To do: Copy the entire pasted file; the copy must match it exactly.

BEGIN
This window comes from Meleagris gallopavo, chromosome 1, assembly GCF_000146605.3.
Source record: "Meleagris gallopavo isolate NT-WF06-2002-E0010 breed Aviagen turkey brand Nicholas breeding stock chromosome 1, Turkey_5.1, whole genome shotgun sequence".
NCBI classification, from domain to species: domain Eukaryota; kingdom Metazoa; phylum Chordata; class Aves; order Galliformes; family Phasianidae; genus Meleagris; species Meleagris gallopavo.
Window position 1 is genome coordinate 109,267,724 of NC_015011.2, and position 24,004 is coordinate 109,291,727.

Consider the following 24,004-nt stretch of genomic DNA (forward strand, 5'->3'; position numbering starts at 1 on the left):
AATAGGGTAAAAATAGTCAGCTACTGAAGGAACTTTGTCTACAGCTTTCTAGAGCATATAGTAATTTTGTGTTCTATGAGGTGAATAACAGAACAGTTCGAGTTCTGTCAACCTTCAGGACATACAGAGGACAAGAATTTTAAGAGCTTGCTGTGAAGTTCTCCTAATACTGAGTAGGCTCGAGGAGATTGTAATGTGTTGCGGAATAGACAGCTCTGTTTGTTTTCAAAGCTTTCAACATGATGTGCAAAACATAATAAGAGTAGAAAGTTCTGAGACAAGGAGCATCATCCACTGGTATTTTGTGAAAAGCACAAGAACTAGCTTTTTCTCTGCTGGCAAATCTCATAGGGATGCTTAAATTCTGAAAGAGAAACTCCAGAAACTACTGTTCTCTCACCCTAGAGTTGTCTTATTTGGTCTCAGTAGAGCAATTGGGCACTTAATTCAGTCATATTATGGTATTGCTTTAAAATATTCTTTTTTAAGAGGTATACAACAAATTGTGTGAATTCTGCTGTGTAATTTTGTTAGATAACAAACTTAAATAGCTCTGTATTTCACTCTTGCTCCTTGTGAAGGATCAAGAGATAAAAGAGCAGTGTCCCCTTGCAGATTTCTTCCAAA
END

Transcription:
This window comes from Meleagris gallopavo, chromosome 1, assembly GCF_000146605.3.
Source record: "Meleagris gallopavo isolate NT-WF06-2002-E0010 breed Aviagen turkey brand Nicholas breeding stock chromosome 1, Turkey_5.1, whole genome shotgun sequence".
NCBI classification, from domain to species: domain Eukaryota; kingdom Metazoa; phylum Chordata; class Aves; order Galliformes; family Phasianidae; genus Meleagris; species Meleagris gallopavo.
Window position 1 is genome coordinate 109,267,724 of NC_015011.2, and position 24,004 is coordinate 109,291,727.

Consider the following 24,004-nt stretch of genomic DNA (forward strand, 5'->3'; position numbering starts at 1 on the left):
AATAGGGTAAAAATAGTCAGCTACTGAAGGAACTTTGTCTACAGCTTTCTAGAGCATATAGTAATTTTGTGTTCTATGAGGTGAATAACAGAACAGTTCGAGTTCTGTCAACCTTCAGGACATACAGAGGACAAGAATTTTAAGAGCTTGCTGTGAAGTTCTCCTAATACTGAGTAGGCTCGAGGAGATTGTAATGTGTTGCGGAATAGACAGCTCTGTTTGTTTTCAAAGCTTTCAACATGATGTGCAAAACATAATAAGAGTAGAAAGTTCTGAGACAAGGAGCATCATCCACTGGTATTTTGTGAAAAGCACAAGAACTAGCTTTTTCTCTGCTGGCAAATCTCATAGGGATGCTTAAATTCTGAAAGAGAAACTCCAGAAACTACTGTTCTCTCACCCTAGAGTTGTCTTATTTGGTCTCAGTAGAGCAATTGGGCACTTAATTCAGTCATATTATGGTATTGCTTTAAAATATTCTTTTTTAAGAGGTATACAACAAATTGTGTGAATTCTGCTGTGTAATTTTGTTAGATAACAAACTTAAATAGCTCTGTATTTCACTCTTGCTCCTTGTGAAGGATCAAGAGATAAAAGAGCAGTGTCCCCTTGCAGATTTCTTCCAAA